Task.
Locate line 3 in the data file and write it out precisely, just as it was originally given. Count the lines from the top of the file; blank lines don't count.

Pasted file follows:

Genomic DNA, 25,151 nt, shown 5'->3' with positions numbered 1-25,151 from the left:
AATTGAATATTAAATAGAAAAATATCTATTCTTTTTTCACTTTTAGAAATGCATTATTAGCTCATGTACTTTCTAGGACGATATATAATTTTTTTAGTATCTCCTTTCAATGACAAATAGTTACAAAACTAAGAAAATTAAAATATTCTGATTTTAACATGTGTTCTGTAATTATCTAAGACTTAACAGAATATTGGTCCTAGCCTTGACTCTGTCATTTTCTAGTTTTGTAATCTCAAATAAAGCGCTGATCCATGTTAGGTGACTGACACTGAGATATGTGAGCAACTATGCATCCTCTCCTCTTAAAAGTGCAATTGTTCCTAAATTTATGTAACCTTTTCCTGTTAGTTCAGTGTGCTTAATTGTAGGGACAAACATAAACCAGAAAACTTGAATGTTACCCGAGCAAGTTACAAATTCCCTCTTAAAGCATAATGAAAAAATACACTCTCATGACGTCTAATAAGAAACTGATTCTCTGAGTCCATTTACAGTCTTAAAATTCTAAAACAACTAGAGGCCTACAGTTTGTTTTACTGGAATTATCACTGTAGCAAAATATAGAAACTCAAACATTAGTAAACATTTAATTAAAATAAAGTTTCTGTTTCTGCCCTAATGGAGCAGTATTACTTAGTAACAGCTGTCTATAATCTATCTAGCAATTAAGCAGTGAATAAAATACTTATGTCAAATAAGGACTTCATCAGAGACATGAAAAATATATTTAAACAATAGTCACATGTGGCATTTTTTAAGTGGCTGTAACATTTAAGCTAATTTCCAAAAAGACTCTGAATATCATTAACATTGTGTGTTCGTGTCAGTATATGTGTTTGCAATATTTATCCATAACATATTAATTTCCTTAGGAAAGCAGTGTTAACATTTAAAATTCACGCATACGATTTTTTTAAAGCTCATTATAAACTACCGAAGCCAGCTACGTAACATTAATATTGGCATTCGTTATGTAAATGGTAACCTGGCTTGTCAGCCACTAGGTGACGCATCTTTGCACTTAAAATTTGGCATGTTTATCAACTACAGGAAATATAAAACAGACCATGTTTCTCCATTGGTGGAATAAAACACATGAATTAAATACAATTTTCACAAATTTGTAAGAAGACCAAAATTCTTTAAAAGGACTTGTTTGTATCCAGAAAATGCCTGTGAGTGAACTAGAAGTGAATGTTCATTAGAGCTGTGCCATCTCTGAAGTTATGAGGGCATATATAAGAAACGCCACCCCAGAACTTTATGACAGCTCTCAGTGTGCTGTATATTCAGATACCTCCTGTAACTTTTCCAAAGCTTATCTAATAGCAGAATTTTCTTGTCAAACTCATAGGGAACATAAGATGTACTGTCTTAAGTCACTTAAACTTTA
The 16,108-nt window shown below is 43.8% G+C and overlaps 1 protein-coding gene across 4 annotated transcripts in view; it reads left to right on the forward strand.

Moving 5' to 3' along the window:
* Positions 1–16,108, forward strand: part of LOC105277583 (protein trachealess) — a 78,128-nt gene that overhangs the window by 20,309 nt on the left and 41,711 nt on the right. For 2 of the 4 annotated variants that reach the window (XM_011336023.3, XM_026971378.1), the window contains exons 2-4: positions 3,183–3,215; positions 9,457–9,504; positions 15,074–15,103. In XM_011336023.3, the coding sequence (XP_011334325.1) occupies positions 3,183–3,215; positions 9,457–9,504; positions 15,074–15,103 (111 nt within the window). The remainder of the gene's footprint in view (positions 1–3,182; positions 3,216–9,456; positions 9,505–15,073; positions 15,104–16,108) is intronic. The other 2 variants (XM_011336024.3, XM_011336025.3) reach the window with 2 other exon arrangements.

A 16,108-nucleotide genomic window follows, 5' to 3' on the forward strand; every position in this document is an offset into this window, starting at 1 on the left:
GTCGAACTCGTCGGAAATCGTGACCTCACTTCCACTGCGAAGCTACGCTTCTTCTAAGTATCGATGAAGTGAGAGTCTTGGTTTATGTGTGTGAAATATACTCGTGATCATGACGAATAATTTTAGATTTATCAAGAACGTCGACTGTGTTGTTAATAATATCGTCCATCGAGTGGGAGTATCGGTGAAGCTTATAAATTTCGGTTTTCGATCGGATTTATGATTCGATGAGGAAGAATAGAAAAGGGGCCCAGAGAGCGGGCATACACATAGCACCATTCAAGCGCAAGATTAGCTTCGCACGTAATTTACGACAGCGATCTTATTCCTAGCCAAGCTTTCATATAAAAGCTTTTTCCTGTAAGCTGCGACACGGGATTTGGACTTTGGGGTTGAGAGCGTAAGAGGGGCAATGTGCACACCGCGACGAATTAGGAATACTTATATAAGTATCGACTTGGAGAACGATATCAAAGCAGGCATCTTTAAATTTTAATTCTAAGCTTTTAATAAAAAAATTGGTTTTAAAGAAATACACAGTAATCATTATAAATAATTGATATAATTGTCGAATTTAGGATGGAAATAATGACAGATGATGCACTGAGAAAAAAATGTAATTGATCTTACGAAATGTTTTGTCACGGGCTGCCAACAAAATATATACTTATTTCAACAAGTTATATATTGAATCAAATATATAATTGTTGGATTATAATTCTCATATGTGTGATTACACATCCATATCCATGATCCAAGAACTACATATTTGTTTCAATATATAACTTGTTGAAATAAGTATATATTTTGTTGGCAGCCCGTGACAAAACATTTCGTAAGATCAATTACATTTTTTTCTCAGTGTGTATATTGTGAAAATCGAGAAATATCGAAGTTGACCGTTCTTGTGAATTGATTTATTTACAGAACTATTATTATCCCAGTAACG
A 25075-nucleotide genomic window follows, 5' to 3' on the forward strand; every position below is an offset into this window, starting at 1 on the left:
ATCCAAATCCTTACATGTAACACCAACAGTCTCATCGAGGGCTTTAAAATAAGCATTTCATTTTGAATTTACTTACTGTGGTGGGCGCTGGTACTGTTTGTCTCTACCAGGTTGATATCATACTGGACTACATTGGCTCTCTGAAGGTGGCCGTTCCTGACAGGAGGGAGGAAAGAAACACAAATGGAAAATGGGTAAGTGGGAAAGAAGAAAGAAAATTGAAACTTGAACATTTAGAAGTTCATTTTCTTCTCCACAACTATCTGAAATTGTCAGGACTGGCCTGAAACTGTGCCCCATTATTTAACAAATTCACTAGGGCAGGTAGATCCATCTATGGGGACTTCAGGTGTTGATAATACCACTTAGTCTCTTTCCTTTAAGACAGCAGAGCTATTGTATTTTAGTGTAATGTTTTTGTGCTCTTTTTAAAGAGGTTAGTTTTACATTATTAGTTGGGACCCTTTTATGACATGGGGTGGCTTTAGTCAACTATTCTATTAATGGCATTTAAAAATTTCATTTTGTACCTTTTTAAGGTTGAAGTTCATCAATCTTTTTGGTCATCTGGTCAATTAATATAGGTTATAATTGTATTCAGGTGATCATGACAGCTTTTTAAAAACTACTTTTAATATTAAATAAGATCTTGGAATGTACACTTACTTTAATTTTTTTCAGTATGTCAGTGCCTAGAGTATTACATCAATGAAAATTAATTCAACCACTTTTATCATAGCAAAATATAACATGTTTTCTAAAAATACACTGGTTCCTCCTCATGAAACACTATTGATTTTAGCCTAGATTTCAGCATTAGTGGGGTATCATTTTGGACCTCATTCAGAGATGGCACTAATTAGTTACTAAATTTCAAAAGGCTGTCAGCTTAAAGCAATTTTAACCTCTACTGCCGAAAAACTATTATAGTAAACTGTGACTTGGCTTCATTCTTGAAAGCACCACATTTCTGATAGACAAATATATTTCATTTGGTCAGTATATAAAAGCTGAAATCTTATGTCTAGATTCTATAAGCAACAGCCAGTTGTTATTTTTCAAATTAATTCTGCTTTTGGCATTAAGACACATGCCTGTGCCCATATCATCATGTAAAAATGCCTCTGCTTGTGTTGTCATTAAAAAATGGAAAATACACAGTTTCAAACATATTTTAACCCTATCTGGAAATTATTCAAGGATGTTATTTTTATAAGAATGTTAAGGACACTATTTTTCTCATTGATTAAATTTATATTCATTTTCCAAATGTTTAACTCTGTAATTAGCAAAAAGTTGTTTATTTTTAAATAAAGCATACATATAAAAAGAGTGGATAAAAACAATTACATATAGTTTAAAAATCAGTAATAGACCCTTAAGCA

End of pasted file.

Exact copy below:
The 16,108-nt window shown below is 43.8% G+C and overlaps 1 protein-coding gene across 4 annotated transcripts in view; it reads left to right on the forward strand.